Rachael Brennan has been working in the insurance industry since 2006 when she began working as a licensed insurance representative for 21st Century Insurance, during which time she earned her Property and Casualty license in all 50 states. After several years she expanded her insurance expertise, earning her license in Health and AD&D insurance as well. She has worked for small health insuran...

Full Bio →

Written by

Chris Harrigan has an economic degree from Limestone College and an MBA from Clemson University. He previously managed auto insurance claims for Enterprise Rent-A-Car. Currently, he is using his business and insurance expertise to provide insurance data analysis and visualizations to enhance the user experience.

Full Bio →

Reviewed by Chris Harrigan
Former Auto Insurance Claims Manager Chris Harrigan

UPDATED: Apr 13, 2022

Advertiser Disclosure

It’s all about you. We want to help you make the right car insurance coverage choices.

Advertiser Disclosure: We strive to help you make confident car insurance decisions. Comparison shopping should be easy. We are not affiliated with any one car insurance company and cannot guarantee quotes from any single company.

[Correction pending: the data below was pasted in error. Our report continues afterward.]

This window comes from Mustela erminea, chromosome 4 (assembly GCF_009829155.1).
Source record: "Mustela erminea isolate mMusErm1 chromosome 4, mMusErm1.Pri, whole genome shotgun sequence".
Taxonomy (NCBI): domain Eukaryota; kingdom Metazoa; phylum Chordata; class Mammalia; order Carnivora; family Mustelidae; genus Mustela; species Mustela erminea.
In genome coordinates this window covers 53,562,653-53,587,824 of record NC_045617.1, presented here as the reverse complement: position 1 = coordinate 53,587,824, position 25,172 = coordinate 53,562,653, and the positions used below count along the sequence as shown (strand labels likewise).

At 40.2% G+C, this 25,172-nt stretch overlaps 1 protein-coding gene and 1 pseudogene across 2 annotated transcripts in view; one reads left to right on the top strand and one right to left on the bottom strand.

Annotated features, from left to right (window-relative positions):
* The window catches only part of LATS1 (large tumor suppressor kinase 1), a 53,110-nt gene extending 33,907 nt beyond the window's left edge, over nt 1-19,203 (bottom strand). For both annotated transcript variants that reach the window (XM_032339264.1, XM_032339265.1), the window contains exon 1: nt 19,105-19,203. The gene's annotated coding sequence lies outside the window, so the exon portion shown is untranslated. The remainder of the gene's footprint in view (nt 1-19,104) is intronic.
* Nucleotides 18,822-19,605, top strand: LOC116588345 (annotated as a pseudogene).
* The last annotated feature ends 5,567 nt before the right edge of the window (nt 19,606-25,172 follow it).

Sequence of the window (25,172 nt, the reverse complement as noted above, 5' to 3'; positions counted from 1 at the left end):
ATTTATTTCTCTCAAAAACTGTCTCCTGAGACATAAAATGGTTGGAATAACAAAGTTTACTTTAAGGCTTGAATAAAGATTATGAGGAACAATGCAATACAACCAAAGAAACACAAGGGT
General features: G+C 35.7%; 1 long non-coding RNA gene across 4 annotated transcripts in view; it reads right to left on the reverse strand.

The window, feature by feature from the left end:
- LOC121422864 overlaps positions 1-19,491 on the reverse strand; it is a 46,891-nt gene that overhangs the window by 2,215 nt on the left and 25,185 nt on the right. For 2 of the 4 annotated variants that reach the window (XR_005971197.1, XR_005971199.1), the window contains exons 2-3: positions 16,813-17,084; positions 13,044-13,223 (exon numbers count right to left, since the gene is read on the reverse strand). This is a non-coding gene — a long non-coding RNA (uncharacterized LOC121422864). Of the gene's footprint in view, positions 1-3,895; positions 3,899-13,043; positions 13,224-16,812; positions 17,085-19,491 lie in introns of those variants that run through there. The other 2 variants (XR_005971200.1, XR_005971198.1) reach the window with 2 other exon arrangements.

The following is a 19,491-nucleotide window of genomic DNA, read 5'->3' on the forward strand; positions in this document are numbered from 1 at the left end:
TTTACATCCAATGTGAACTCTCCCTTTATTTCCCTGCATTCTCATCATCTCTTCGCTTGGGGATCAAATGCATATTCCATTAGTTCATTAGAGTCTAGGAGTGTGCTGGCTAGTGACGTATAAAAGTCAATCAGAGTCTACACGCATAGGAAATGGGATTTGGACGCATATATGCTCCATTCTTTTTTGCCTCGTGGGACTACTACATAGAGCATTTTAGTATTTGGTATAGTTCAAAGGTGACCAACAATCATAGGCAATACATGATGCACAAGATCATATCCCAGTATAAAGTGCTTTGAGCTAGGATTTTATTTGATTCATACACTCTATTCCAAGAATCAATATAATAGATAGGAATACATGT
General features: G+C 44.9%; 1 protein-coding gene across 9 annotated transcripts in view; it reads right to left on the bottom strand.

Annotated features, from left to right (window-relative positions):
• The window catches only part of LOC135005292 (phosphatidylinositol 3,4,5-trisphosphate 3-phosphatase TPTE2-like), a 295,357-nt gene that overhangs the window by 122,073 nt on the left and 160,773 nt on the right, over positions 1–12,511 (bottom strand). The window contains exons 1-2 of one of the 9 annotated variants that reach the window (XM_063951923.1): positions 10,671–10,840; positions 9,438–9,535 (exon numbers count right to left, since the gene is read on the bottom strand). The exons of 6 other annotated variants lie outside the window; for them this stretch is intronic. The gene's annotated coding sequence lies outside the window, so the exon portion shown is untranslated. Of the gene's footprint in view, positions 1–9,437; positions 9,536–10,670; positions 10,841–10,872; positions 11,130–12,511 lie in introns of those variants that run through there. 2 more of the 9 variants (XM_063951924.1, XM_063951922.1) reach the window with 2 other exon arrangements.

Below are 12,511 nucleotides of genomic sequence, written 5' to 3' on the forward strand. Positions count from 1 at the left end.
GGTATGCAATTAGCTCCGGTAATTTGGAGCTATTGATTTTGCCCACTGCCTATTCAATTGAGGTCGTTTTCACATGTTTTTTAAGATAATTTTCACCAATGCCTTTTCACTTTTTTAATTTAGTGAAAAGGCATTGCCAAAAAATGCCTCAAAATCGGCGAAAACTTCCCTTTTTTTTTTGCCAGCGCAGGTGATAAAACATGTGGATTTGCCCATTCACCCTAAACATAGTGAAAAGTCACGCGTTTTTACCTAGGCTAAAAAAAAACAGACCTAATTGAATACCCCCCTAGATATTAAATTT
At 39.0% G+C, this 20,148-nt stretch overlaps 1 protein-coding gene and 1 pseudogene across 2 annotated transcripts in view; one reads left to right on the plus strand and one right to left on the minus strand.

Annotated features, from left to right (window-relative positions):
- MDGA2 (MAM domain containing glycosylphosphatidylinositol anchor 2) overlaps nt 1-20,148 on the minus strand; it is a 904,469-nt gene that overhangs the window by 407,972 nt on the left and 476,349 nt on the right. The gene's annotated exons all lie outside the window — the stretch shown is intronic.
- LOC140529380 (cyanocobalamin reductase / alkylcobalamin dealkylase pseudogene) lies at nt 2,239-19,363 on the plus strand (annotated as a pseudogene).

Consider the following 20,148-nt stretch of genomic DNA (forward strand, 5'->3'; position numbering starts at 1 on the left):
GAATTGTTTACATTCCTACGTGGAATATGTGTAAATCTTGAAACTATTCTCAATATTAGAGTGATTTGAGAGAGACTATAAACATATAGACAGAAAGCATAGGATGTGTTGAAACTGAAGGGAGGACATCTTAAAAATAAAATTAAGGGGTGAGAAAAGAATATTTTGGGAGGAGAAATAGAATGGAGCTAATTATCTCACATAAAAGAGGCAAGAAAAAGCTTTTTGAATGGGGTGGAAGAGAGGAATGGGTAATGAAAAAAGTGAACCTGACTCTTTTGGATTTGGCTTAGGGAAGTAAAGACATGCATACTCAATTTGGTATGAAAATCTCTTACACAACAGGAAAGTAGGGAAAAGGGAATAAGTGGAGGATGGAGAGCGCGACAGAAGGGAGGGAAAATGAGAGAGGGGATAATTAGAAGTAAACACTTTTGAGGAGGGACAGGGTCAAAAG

Our car insurance industry partnerships don’t influence our content. Our opinions are our own. To compare quotes from many different car insurance companies please enter your ZIP code on this page to use the free quote tool. The more quotes you compare, the more chances to save.

Editorial Guidelines: We are a free online resource for anyone interested in learning more about auto insurance. Our goal is to be an objective, third-party resource for everything auto insurance related. We update our site regularly, and all content is reviewed by auto insurance experts.

Key Takeaways

  • A traffic ticket is a written document from a police officer outlining a traffic violation
  • The length of time a ticket remains on your driving record depends on the nature of your traffic violation and the state you live in
  • Getting a traffic ticket is likely to make your car insurance rates increase

If you were driving and got a traffic ticket, you might be curious to know how long a ticket stays on your record. Laws for traffic tickets vary by state, so the amount of time a ticket remains on your record depends on where you live and the nature of your traffic violation.

Most speeding tickets and traffic violations can add two to six points to your license, and speeding tickets can raise your car insurance rates. These violations can stay on your driving record for anywhere between six months and five years, depending on several factors.

What is a traffic ticket?